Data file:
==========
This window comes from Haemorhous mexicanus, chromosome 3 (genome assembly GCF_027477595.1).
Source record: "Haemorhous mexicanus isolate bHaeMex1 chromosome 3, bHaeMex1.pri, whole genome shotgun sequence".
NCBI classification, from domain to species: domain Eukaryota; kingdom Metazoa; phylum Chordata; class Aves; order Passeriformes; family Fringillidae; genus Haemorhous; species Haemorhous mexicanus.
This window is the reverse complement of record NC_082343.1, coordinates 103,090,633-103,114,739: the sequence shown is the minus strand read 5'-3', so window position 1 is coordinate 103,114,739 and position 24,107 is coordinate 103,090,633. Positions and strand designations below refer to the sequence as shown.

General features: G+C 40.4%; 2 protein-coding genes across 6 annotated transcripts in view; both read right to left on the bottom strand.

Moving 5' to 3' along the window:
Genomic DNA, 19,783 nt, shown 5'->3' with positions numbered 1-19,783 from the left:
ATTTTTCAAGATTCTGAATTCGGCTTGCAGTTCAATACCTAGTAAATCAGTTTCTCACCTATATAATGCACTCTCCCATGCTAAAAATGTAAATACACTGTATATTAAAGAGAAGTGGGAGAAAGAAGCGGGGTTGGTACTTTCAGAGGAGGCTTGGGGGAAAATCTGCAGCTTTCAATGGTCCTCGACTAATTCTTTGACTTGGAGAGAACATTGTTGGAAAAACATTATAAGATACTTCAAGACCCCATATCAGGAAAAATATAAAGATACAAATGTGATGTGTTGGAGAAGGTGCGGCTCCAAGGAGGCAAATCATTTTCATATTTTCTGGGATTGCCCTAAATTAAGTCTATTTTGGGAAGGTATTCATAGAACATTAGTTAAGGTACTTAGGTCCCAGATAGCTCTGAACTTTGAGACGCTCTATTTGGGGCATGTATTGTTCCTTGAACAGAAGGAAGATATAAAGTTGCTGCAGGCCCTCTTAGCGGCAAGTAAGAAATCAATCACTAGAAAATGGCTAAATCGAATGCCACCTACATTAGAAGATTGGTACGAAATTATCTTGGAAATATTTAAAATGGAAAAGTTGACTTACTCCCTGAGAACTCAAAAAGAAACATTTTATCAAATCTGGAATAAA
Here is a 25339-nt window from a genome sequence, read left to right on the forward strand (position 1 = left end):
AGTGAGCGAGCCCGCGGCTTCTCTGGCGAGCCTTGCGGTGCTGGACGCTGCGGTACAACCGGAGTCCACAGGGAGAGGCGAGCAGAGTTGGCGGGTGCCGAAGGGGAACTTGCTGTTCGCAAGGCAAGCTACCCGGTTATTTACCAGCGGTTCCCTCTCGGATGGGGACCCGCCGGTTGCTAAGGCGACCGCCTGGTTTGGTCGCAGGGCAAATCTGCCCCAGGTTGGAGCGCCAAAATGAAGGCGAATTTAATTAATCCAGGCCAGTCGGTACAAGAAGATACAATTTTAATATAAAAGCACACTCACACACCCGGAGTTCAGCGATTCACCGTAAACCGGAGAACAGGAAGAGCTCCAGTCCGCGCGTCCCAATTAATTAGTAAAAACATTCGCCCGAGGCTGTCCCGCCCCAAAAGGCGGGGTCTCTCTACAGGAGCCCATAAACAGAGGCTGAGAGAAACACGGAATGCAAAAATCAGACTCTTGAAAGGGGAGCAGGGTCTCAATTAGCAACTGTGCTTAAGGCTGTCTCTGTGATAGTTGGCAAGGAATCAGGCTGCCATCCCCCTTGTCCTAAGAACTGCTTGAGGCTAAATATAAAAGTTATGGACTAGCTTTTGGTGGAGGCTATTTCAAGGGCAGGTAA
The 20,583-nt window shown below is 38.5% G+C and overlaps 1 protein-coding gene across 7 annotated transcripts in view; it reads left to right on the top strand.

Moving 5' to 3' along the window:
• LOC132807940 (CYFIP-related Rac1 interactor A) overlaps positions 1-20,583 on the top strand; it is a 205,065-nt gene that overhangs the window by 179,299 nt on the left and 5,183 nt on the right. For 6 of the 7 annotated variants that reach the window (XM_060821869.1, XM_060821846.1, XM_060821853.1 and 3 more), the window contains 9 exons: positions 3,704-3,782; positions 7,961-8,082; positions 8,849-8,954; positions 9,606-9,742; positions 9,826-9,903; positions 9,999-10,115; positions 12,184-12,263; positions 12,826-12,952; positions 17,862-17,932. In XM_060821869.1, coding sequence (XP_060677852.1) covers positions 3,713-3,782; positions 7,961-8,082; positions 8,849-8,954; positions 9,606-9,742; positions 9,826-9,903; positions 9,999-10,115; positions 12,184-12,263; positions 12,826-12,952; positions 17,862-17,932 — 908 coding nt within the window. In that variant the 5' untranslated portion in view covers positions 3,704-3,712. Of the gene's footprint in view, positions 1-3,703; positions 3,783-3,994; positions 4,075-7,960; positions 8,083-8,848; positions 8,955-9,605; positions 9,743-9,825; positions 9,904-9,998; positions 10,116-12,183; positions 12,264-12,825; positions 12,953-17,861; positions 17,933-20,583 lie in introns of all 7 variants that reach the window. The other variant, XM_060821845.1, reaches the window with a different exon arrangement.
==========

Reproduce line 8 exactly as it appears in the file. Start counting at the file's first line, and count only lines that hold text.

ATTTTTCAAGATTCTGAATTCGGCTTGCAGTTCAATACCTAGTAAATCAGTTTCTCACCTATATAATGCACTCTCCCATGCTAAAAATGTAAATACACTGTATATTAAAGAGAAGTGGGAGAAAGAAGCGGGGTTGGTACTTTCAGAGGAGGCTTGGGGGAAAATCTGCAGCTTTCAATGGTCCTCGACTAATTCTTTGACTTGGAGAGAACATTGTTGGAAAAACATTATAAGATACTTCAAGACCCCATATCAGGAAAAATATAAAGATACAAATGTGATGTGTTGGAGAAGGTGCGGCTCCAAGGAGGCAAATCATTTTCATATTTTCTGGGATTGCCCTAAATTAAGTCTATTTTGGGAAGGTATTCATAGAACATTAGTTAAGGTACTTAGGTCCCAGATAGCTCTGAACTTTGAGACGCTCTATTTGGGGCATGTATTGTTCCTTGAACAGAAGGAAGATATAAAGTTGCTGCAGGCCCTCTTAGCGGCAAGTAAGAAATCAATCACTAGAAAATGGCTAAATCGAATGCCACCTACATTAGAAGATTGGTACGAAATTATCTTGGAAATATTTAAAATGGAAAAGTTGACTTACTCCCTGAGAACTCAAAAAGAAACATTTTATCAAATCTGGAATAAA